Swedish food gets Naked Chef's approval
Published: 29 Apr 2010 15:47 GMT+02:00
Updated: 29 Apr 2010 15:47 GMT+02:00
Swedes, like other northern Europeans, have often in the past viewed food as mere fuel. But in recent years, the country has experienced a culinary awakening, converting British TV chef Jamie Oliver in the process - and giving rise to what the government hopes will be a lucrative new industry.
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For Oliver, one of the deepest impressions from the Stockholm segment of his latest television series Jamie Does, which was broadcast on the UK's Channel 4 on Wednesday, was the sight of restaurateurs and chefs fishing in the middle of the city for wild salmon to serve for dinner that evening.
Swedish delicacies that found favour with his palate in a Guardian report earlier this week included surströmming, or fermented herring, and gravlax, or cured salmon, which he likened to a sort of fishy prosciutto. He also praised crayfish parties, rye crispbread and even Swedish meatballs. He appreciated the healthy twists with Swedish food, citing skagen, or prawns on toast, which Swedes serve with sour cream instead of mayonnaise, as well as adding lemon juice, making it lighter and healthier.
"There's an elegance about their food," Oliver said in a Guardian report on Monday. "[Stockholm]'s a city that definitely goes under the radar. It's probably the most perfect city and the most perfect country, but don't try to keep up with the Swedish in drinking because they are hardcore."
Swedish television chef and culinary professor Carl Jan Granqvist is a keen proponent of the country's culinary culture. He says the country's attitudes to food have changed enormously over the years:
"We used to eat more for energy than the experience," he told The Local. "For a very long period, we stored for the winter, eating very old food, stored food. It gives it a special taste. Just after World War II, we started to eat more fresh food. Before that, only poor people ate fresh food."
Even for Christmas, birthdays, weddings and other big events, people ate to get energy to dance and have fun, not for the food's aesthetic qualities, said Granqvist.
In the past couple of decades, though, attitudes have undergone a transformation, with the development of regional food cultures strengthening local identity. More than 100 new small cheese factories that have opened in the last 15 to 20 years across the country, according to Granqvist.
Many producers are learning to take advantage of the country's wealth of natural produce. Sweden's fruits and berries are unique thanks to the long, light springs and summer evenings, which allow them to grow slowly and become more flavourful.
The advent of new premium food producers has been seized on by the Swedish government, which is keen to promote new rural enterprise. A new initiative, entitled "Sweden - the new culinary nation", was launched in late 2008, is to stimulate growth and create more jobs in the food industry, which is already the country's fourth-largest employer.
"Sweden may not be the first country that comes to mind when people think of cuisine and food tourism. I want to change that," said Eskil Erlandsson, minister for agriculture, in a government report last year. "I want to see Sweden continue along this path and become known as a gastronomic mecca."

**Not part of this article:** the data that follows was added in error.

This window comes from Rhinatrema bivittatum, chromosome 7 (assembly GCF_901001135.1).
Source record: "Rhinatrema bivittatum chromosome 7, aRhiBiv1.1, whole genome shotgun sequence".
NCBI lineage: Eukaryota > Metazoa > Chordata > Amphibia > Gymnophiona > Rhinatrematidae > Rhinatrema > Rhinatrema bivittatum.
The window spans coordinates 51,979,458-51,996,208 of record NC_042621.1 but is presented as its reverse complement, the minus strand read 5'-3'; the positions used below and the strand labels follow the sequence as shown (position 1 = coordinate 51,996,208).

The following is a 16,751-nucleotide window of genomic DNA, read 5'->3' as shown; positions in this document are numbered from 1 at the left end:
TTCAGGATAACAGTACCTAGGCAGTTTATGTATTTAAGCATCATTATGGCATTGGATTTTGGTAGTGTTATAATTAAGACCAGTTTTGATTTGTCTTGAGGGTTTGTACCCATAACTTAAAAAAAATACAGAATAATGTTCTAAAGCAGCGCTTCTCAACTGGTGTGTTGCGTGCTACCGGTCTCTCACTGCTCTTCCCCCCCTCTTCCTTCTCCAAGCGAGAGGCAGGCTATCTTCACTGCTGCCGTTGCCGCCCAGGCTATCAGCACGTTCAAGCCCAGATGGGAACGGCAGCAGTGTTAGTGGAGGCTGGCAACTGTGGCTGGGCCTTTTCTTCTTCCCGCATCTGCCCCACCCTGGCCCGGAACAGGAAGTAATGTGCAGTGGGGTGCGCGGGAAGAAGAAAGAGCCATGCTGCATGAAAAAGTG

Increasing tourism to the country is expanding interest in the country's gastronomical culture. According to the Swedish Agency for Economic and Regional Growth, turnover in Sweden's tourist industry was more than 244 billion kronor ($33.52 billion) in 2008, with meals accounting for about one-third of tourist spending.
The government has earmarked an additional 160 million kronor ($21.98 million) to create jobs for rural development. If the objectives of the program are met, it may lead to the creation of up to 10,000 new jobs. The approval of one of the world's best-known celebrity chefs is unlikely to do their cause any harm.
The Local's Swedish foodie tips
This blue cheese is produced with sheep's milk and a Roquefort mold. The cheese is produced on a farm in Örebrö county near Kopparberg, home to the popular Kopparberg cider. At first, the fat and protein content is 4 percent and rises to 8 to 10 percent over the summer.
Vinhuset Halls Huk
Former currency trading Johan Rudling became a vintner 12 years ago when he bought a farm on Gotland. In 2003, he started the award-winning Vinhuset Halls Huk with Marianne Folke on the island's north coast. The winery's grapes thrive in the microclimates of the property, which lies close to the sea. The sea serves as a heat source, preventing frosty nights for the vines in the winter
This staple Swedish fruit has made its way around the world thanks in large part to IKEA, which frequently serves dishes at its restaurants with jam made from its tart berries. There are many small-scale jam producers around the country, some of which have gathered together to promote their products at the website Äkta Sylt - 'Real Jam' - www.aktasylt.se. In addition to jam, visitors to Sweden will come across antioxidant-rich lingonberry juice, or lingonsaft.
Östermalms Saluhall and Feskekôrka
Oliver recommends tourists stop at the Östermalms saluhall during a visit to Stockholm, describing it as a food market with "millions" of types of herring. In Gothenburg, visitors can stop by the Feskekôrka, or Fish Church, so named for the building's resemblance to a Gothic church. The unfamiliar circumflex in the spelling reflects the pronunciation of the name with a Gothenburg accent.